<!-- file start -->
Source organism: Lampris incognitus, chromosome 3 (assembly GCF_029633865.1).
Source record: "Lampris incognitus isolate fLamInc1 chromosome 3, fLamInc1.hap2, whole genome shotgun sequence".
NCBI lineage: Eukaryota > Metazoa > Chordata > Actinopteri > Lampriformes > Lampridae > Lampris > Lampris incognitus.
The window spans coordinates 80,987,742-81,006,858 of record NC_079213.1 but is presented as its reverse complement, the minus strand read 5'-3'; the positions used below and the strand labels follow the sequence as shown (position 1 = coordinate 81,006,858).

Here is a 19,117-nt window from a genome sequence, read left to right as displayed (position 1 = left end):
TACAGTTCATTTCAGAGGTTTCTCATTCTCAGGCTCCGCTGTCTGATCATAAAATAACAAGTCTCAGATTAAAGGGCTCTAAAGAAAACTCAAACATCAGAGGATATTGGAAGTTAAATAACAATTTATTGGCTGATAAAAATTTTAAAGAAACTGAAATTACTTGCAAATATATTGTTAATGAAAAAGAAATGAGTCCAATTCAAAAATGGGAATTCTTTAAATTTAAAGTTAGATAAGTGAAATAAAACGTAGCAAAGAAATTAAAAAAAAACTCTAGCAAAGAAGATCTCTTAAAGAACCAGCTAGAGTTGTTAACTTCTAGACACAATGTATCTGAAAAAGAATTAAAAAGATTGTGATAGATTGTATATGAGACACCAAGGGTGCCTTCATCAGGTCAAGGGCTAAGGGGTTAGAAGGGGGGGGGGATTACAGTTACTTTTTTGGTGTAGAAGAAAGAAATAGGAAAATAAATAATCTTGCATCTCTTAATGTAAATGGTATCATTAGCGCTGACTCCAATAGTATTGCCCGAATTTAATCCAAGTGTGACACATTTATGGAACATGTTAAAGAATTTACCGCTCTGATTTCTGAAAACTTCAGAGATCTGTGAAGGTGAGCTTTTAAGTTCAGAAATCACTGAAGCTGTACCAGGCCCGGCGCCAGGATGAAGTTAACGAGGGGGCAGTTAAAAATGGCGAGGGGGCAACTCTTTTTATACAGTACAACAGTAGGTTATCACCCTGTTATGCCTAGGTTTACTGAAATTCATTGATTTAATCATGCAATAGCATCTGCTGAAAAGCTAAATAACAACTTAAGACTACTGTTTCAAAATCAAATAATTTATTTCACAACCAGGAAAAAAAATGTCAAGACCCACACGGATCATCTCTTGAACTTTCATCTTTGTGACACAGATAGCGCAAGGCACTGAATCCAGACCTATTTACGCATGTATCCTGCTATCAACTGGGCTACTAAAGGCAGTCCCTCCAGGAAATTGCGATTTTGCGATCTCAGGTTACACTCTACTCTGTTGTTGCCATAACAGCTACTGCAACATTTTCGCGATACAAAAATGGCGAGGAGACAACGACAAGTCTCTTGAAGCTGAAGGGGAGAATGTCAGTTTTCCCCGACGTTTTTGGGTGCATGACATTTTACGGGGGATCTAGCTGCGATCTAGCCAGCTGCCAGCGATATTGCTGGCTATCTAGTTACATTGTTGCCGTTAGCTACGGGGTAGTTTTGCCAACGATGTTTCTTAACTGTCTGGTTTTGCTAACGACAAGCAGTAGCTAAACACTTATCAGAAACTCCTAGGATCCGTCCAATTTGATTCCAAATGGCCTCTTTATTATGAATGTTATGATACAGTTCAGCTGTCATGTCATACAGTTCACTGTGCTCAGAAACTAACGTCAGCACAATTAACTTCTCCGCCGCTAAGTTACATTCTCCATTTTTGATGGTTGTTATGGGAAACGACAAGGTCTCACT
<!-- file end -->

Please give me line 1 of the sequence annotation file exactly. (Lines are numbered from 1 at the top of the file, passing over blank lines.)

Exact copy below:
Source organism: Lampris incognitus, chromosome 3 (assembly GCF_029633865.1).